Lukoil has agreed to sell its stake in several oil projects in Kazakhstan to Sinopec for $1.2bn, in the latest of a string of Chinese investments in the country’s energy sector. The Russian company – the country’s largest private-sector oil producer – said the purpose of the sale was to “optimize Lukoil’s overseas hydrocarbon asset portfolio”.
But the deal is also symbolic of China’s rapid expansion in Central Asia, part of Russia’s traditional “sphere of influence”. Read more
Russia’s second largest oil producer Lukoil has put on ice its plans to list on the Hong Kong Stock Exchange. Lack of an accord between Russian and Hong Kong regulators means Lukoil has, for now, shelved its plans for a $1bn to $2bn secondary listing.
This is despite the company being keen to find Chinese partners for its big overseas operations as it gears up to ship more oil and products to the Asian giant. Read more
The revolving door at Venezuela’s oil sector continued to spin on Wednesday after Lukoil, Russia’s second largest oil producer, said it was withdrawing from a multi-billion dollar oil project in the country’s heavy oil rich Orinoco basin.
The news comes just a month after Malaysia’s Petronas pulled out of another big project. Read more
Norway has been producing oil offshore since the 1970s and hardly needs help from relatively inexperienced Russia.
So presumably it’s for strategic reasons that Norway’s energy ministry decided this week to award Russian oil companies rights to explore on the Norwegian continental shelf for the first time. The two countries do after all share an offshore frontier. Read more
When KazMunaiGas muscled into the Karachaganak oil and gas field in 2011, international oil majors had no choice but to dilute their shares in the hugely profitable project to make way for Kazakhstan’s state oil company. At the time it was understood that KMG’s participation would clear the way for Kazakhstan to sanction the third phase of Karachaganak’s development and allow production to surge at the field. That now appears to be have been optimistic: in a surprise move this week, KMG said the expansion plan had been put on ice. Read more
For international companies, Brazil’s oil and gas industry can be challenging. The national oil company, Petrobras, has been appointed the sole operator by government decree of new fields in the country’s giant new offshore reserves, known as “pre-salt”. This means all operators have to work with Petrobras, exposing them to the risk of having the same government-controlled company as a partner. They also must source certain percentages of equipment locally, potentially making field development costly.
But that hasn’t stopped foreign companies from rushing in. Read more
State-owned Rosneft buys TNK-BP Photo Bloomberg
Russia’s government did its best on Wednesday to affirm its continued commitment to privatisation plans, despite carrying out what is in effect the largest nationalisation in post-Soviet history this week.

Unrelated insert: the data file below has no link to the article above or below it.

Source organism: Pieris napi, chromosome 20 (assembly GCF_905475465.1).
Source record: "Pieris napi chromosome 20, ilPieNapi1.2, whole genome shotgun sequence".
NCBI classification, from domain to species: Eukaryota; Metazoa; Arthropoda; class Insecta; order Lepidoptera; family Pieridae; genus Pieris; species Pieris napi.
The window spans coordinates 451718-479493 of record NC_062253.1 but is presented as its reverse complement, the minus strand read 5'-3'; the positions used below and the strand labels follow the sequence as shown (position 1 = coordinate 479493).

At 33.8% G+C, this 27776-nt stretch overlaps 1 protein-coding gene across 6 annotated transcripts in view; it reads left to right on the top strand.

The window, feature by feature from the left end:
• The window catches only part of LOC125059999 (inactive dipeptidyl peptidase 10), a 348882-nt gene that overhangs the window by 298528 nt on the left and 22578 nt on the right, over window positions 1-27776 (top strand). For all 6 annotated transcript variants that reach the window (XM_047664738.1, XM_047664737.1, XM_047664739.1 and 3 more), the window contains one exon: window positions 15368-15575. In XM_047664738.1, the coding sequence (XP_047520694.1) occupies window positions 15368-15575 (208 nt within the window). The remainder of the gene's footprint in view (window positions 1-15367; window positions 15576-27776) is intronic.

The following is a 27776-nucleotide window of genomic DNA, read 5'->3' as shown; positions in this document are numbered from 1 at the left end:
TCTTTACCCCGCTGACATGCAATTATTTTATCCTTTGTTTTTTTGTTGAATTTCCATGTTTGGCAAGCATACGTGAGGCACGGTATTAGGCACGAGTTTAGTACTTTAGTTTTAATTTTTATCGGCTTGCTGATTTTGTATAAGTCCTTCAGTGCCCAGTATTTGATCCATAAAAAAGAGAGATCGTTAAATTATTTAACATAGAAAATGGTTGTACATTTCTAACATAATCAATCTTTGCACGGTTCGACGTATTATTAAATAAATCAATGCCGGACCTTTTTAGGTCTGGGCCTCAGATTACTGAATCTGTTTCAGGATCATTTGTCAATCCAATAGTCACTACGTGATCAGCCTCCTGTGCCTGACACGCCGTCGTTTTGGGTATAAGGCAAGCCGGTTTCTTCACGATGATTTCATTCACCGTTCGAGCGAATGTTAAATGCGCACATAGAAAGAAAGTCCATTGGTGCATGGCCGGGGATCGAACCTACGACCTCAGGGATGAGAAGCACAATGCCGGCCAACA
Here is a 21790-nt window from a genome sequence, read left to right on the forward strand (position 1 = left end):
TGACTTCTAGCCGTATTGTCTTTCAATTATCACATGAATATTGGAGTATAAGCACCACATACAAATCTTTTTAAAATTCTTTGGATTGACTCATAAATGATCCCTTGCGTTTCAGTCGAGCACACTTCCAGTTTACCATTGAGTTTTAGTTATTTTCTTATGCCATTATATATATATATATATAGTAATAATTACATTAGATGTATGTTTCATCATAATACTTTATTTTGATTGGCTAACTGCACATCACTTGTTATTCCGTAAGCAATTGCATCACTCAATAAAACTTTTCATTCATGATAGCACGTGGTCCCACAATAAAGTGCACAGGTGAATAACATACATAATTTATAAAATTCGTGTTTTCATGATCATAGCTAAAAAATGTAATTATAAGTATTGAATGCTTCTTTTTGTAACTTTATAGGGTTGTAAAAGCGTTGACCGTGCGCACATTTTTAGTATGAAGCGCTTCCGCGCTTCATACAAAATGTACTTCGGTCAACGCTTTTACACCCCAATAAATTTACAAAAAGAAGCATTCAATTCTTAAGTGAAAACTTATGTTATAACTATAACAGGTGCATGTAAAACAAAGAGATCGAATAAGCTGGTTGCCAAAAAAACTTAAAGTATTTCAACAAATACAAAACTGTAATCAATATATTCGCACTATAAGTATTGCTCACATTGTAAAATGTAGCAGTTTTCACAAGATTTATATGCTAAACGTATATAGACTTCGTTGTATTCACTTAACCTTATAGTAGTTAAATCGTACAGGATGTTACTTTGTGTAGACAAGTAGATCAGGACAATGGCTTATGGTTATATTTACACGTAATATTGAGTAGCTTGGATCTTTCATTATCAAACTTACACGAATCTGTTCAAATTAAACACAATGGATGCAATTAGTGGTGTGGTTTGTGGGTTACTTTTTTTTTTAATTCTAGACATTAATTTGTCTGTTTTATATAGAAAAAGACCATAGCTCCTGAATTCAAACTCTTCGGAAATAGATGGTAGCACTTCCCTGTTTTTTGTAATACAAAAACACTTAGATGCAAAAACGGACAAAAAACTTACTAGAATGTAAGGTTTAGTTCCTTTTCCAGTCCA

Andrei Belousov, economy minister, insisted that the purchase of 100 per cent of oil company TNK-BP by state company Rosneft did not mean the government was rethinking its commitment to rolling back state ownership of the economy. Read more
Monopolies would not be monopolies if they accommodated competition. So it’s not surprising that Gazprom appears to have its back to the wall. In Europe the Russian company is facing an anti-trust investigation for suspected abuse of its dominant market position. In Russia a simmering battle between Gazprom and the increasingly assertive independent gas producers has bubbled over into the open. As often happens in Russian gas disputes, Gazprom appears to be taking rather heavy handed action. Read more
An unusually forthright spat among stockbrokers over TNK-BP – one that that mirrors, in its modest way, the titanic battle being fought over the Russian oil group by its shareholders.
Renaissance Capital fired the opening salvo on Monday with a 63-page report on the Russian oil industry which raised serious doubts about the future of TNK-BP. Read more
Another big foreign oil deal in Russia. State-controlled Rosneft and Italy’s Eni announced on Wednesday a pact for offshore exploration in the Russian Arctic and the Black Sea.
Prime minister Vladimir Putin blessed the deal – Rosneft’s second big partnership this month, following last week’s accord with ExxonMobil. At the same time, Moscow has relaxed the tax regime governing the huge projects critical to its future as an energy producer. After many false starts, could it be that Russia is finally serious about working with foreign investors? Read more
Russia’s ministry of natural resources fired a shot across the bows of Lukoil on Friday, warning that the Russian oil major could lose the right to develop two huge Arctic oil fields in a partnership with Bashneft.
In the past hints like this have led to disputes in which the state damaged the interests of private oil investors – even to the extent of grabbing a share of strategic upstream assets. So although Lukoil and Bashneft’s shares have hardly reacted to the news, it’s worth watching closely to see how events play out. Read more
A good day for investors seeking dividends in Russia. Hot on the heels of the state-controlled companies looking to return around 25 per cent of profits (see previous story) comes Lukoil, Russia’s second biggest oil producer.
Lukoil isn’t state-controlled, but it has promised to become a “cash cow” for shareholders by boosting dividend payments in the coming decade. So investors can look forward to years of happy milking at Lukoil – including the top management who own substantial stakes in the company. Read more